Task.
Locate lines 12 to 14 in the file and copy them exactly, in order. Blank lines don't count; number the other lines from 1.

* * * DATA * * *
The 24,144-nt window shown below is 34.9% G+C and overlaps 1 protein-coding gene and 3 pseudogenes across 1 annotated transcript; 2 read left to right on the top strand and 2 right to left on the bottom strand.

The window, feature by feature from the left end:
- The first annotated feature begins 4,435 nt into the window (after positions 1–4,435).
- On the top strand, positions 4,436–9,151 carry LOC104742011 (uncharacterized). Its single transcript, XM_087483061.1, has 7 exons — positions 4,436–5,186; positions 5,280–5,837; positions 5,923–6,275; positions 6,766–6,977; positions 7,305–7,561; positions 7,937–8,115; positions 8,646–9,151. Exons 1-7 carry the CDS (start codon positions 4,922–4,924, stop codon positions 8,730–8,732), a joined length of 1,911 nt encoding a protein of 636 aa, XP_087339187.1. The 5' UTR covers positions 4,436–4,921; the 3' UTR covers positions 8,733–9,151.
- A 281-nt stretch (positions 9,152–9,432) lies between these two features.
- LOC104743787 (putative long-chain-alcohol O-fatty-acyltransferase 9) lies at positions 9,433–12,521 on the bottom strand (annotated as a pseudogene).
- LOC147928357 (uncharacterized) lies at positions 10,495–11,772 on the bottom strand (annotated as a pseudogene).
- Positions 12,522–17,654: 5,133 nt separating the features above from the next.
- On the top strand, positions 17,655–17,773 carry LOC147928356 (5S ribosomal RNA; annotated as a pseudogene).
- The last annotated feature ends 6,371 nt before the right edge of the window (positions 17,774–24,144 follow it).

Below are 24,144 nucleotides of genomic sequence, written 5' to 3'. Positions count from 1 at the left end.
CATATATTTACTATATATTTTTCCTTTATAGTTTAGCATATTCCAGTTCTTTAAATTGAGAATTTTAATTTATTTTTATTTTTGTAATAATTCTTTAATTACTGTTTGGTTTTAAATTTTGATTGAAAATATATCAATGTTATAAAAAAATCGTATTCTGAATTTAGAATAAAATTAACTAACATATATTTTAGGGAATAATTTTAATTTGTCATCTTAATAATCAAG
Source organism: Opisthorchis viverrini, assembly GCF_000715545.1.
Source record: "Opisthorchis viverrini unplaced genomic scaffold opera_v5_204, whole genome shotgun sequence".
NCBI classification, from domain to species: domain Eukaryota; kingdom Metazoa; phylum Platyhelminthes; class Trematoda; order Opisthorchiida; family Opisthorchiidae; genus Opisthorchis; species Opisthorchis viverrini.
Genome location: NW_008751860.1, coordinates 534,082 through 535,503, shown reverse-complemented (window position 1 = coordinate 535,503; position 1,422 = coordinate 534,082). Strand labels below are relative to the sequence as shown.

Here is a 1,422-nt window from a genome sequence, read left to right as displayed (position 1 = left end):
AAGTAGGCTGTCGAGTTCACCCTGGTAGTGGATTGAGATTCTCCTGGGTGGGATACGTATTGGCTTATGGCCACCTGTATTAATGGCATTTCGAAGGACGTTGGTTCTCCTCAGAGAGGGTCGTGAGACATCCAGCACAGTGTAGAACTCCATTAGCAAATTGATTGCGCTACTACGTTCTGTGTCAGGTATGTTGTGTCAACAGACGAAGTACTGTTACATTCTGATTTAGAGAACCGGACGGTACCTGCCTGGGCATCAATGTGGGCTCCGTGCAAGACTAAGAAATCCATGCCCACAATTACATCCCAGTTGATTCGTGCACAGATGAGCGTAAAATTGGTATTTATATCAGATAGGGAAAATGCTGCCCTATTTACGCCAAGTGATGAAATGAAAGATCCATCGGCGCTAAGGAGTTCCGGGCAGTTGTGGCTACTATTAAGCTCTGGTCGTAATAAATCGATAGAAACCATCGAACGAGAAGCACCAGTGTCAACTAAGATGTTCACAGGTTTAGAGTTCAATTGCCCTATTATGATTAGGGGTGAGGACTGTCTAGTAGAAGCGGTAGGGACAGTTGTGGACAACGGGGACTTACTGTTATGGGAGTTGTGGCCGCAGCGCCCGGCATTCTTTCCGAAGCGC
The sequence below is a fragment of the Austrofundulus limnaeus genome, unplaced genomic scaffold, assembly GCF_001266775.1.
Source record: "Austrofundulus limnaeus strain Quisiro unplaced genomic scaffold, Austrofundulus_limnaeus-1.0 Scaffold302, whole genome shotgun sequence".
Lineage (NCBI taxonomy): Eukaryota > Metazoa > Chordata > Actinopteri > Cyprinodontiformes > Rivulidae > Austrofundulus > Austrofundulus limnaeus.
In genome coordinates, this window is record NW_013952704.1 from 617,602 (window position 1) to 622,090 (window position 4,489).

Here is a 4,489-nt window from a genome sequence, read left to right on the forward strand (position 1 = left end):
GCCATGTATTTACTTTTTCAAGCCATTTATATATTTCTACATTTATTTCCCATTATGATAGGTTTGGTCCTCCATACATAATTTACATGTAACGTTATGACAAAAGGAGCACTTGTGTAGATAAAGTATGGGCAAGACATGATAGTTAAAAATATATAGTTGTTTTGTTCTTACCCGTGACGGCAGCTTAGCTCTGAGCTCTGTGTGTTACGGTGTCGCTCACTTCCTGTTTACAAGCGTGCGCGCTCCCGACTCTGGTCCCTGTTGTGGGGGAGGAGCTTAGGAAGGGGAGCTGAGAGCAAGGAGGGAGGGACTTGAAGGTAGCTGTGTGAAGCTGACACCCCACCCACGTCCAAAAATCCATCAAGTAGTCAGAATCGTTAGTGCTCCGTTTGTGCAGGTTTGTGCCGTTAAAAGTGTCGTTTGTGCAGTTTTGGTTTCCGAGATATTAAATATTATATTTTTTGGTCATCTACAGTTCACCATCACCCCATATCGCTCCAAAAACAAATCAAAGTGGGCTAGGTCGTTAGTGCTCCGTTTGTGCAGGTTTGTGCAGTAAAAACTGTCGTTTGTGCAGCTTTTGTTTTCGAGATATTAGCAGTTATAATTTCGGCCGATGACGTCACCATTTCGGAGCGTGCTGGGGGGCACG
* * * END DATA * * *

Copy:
CATATATTTACTATATATTTTTCCTTTATAGTTTAGCATATTCCAGTTCTTTAAATTGAGAATTTTAATTTATTTTTATTTTTGTAATAATTCTTTAATTACTGTTTGGTTTTAAATTTTGATTGAAAATATATCAATGTTATAAAAAAATCGTATTCTGAATTTAGAATAAAATTAACTAACATATATTTTAGGGAATAATTTTAATTTGTCATCTTAATAATCAAG
Source organism: Opisthorchis viverrini, assembly GCF_000715545.1.
Source record: "Opisthorchis viverrini unplaced genomic scaffold opera_v5_204, whole genome shotgun sequence".